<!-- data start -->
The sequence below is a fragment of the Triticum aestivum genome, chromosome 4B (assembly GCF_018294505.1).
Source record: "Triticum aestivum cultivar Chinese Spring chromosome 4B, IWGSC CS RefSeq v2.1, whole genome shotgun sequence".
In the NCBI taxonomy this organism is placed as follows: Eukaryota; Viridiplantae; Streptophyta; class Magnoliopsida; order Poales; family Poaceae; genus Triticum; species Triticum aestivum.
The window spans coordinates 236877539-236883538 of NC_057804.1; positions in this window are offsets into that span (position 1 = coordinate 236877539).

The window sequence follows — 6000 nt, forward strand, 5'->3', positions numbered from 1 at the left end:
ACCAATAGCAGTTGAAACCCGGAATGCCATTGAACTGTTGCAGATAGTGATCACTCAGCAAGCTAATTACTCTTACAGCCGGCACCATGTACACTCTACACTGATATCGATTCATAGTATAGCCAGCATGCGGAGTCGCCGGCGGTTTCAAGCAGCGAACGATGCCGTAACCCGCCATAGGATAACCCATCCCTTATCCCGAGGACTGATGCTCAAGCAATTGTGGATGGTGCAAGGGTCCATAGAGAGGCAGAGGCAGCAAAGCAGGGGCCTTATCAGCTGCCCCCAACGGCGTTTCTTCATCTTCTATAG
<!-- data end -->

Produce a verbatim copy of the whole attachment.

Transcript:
The sequence below is a fragment of the Triticum aestivum genome, chromosome 4B (assembly GCF_018294505.1).
Source record: "Triticum aestivum cultivar Chinese Spring chromosome 4B, IWGSC CS RefSeq v2.1, whole genome shotgun sequence".
In the NCBI taxonomy this organism is placed as follows: Eukaryota; Viridiplantae; Streptophyta; class Magnoliopsida; order Poales; family Poaceae; genus Triticum; species Triticum aestivum.
The window spans coordinates 236877539-236883538 of NC_057804.1; positions in this window are offsets into that span (position 1 = coordinate 236877539).

The window sequence follows — 6000 nt, forward strand, 5'->3', positions numbered from 1 at the left end:
ACCAATAGCAGTTGAAACCCGGAATGCCATTGAACTGTTGCAGATAGTGATCACTCAGCAAGCTAATTACTCTTACAGCCGGCACCATGTACACTCTACACTGATATCGATTCATAGTATAGCCAGCATGCGGAGTCGCCGGCGGTTTCAAGCAGCGAACGATGCCGTAACCCGCCATAGGATAACCCATCCCTTATCCCGAGGACTGATGCTCAAGCAATTGTGGATGGTGCAAGGGTCCATAGAGAGGCAGAGGCAGCAAAGCAGGGGCCTTATCAGCTGCCCCCAACGGCGTTTCTTCATCTTCTATAG